Laos plans to hold talks with the European Union on opening up the market for the country's forest products, in an attempt to source funding to boost the wood processing industry.
Deputy Minister of Agriculture and Forestry Dr Ty Phommasak said yesterday the government was preparing to negotiate with the European Union to sign the Volunteer Partnership Agreement of Forest Law Enforcement Governance and Trade.
Dr Ty made the announcement at the Timber Supply Study Workshop held at the International Cooperation and Training Centre in Vientiane. The EU-funded timber supply study will make recommendations on what Laos needs to do before signing on to the partnership agreement with the European Union.
Dr Ty did not say when Laos would sign the agreement but sources said government leaders want Laos to become a signatory as soon as possible so that more foreign investment can be obtained to develop the wood processing industry.
The partnership would enable Laos to export wood products to European markets, and would be a major factor in enabling the government to attract the necessary foreign investment, technology and skills to boost development of the industry.
Laos has an abundance of forests that can supply the wood processing industry, and it is government policy to stop the export of unprocessed wood. This is aimed at forcing foreign investors to move their production bases to Laos, to add more value to Lao forest products before export.
However, one of the major challenges that Laos faces in attracting foreign investment into the forestry sector – which has some of the greatest investment potential - is access to international markets. Laos will need to improve its laws and regulations on environmental protection before its forest products can be widely exported.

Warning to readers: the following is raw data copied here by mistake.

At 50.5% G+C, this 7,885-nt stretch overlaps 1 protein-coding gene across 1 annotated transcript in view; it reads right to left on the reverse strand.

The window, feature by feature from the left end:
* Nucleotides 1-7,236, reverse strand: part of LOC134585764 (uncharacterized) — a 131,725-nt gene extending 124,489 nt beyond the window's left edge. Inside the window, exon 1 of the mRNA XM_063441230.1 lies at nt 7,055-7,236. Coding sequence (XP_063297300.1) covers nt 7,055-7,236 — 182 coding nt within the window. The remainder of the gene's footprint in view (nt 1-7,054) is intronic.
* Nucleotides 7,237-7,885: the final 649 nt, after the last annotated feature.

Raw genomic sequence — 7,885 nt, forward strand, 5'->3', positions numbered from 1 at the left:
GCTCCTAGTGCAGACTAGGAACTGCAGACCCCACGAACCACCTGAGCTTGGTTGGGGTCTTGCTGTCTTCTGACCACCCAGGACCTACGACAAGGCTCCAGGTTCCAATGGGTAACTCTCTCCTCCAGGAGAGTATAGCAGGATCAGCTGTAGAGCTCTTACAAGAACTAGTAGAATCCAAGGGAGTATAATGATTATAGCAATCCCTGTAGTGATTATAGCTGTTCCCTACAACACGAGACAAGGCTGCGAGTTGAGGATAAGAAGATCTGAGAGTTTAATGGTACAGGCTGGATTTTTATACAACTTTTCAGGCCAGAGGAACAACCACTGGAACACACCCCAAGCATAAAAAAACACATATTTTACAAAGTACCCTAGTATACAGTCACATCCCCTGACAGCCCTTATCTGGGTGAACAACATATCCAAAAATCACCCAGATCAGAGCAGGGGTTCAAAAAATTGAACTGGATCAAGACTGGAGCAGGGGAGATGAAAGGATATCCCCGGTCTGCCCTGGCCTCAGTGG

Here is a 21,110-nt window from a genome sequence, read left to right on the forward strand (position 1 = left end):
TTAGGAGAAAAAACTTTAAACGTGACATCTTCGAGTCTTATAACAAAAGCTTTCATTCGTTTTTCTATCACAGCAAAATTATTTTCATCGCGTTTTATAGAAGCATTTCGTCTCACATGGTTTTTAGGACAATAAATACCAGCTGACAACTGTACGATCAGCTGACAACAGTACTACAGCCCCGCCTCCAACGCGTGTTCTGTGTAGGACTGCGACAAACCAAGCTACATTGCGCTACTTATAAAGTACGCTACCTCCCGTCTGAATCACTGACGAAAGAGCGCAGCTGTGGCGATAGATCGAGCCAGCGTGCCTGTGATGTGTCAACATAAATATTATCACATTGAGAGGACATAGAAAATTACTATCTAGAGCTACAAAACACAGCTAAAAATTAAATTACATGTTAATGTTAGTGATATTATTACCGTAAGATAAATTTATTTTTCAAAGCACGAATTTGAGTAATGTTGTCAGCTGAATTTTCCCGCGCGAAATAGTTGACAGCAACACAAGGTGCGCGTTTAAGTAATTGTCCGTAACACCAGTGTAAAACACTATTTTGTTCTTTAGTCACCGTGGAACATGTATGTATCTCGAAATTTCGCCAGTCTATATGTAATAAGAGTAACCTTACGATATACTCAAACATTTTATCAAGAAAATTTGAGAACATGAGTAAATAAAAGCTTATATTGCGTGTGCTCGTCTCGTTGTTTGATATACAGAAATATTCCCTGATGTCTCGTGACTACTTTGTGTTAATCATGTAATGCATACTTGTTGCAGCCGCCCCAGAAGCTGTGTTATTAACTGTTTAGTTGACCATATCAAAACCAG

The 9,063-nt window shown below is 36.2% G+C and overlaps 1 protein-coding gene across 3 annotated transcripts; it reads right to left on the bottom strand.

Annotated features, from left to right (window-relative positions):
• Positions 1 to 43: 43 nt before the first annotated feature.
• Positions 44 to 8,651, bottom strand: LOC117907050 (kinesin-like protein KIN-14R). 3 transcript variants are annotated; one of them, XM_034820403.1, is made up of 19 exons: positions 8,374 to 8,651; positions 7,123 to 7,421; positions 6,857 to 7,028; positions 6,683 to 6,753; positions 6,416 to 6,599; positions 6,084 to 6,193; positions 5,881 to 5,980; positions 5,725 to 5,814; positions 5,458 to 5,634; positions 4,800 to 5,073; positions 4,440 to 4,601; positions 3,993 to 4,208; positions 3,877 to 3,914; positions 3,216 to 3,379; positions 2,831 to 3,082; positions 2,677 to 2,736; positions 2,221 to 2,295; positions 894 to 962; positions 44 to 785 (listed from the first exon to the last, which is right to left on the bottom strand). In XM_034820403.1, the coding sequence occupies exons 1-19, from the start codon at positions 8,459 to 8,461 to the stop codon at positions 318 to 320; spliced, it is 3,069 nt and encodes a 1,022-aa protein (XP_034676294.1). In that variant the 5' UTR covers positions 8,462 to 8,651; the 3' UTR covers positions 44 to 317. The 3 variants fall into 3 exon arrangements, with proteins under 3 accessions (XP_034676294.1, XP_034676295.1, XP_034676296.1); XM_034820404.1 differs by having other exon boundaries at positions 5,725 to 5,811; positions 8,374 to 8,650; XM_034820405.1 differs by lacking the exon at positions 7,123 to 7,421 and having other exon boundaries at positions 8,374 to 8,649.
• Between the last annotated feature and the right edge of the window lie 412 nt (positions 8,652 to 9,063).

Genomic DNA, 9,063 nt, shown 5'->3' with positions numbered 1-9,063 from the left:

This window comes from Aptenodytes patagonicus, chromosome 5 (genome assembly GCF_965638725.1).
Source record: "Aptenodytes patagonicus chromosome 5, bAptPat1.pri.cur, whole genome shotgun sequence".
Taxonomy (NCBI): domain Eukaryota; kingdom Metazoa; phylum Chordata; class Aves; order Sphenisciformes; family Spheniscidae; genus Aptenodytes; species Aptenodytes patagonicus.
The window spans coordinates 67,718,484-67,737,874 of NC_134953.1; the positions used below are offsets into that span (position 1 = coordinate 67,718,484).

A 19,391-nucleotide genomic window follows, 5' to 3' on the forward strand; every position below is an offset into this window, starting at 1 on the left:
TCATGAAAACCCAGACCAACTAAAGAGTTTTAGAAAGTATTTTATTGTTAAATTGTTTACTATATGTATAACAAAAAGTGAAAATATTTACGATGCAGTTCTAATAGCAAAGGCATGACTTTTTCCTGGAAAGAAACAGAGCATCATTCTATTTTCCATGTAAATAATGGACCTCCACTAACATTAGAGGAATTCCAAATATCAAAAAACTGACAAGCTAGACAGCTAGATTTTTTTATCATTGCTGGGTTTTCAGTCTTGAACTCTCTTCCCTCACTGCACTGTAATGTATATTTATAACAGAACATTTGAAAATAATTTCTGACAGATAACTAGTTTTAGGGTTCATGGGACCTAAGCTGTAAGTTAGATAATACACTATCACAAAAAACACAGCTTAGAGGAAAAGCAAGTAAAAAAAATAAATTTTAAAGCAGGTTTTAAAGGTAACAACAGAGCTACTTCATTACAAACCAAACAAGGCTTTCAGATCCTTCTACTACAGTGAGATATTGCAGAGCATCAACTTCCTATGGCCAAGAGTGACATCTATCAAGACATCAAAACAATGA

Dr Ty said that once Laos has signed the partnership agreement with the European Union, it will have to strictly comply with the rules of membership on managing the use of forest products to ensure sustainable supply.
Sustainable supply of this natural resource will benefit Lao people, especially those who rely on forests to reduce their poverty.
A number of Lao furniture makers have urged the government to stop the export of timber so they have unlimited access to wood. They also want the government to disclose the exact amount of wood that it can supply to the local industry, so they can sign purchasing agreements with overseas buyers. They have complained that distribution of the timber quota is unfair, saying that some Lao furniture makers are not included in the quota and have to buy wood from illegal loggers.
Government officials say it is difficult to disclose the exact amount of timber allocated under the quota each year, as it is based on the capacity of forests.
Every year government officials inspect forests nationwide and identify which trees can be cut, to ensure the sustainable use of forest resources.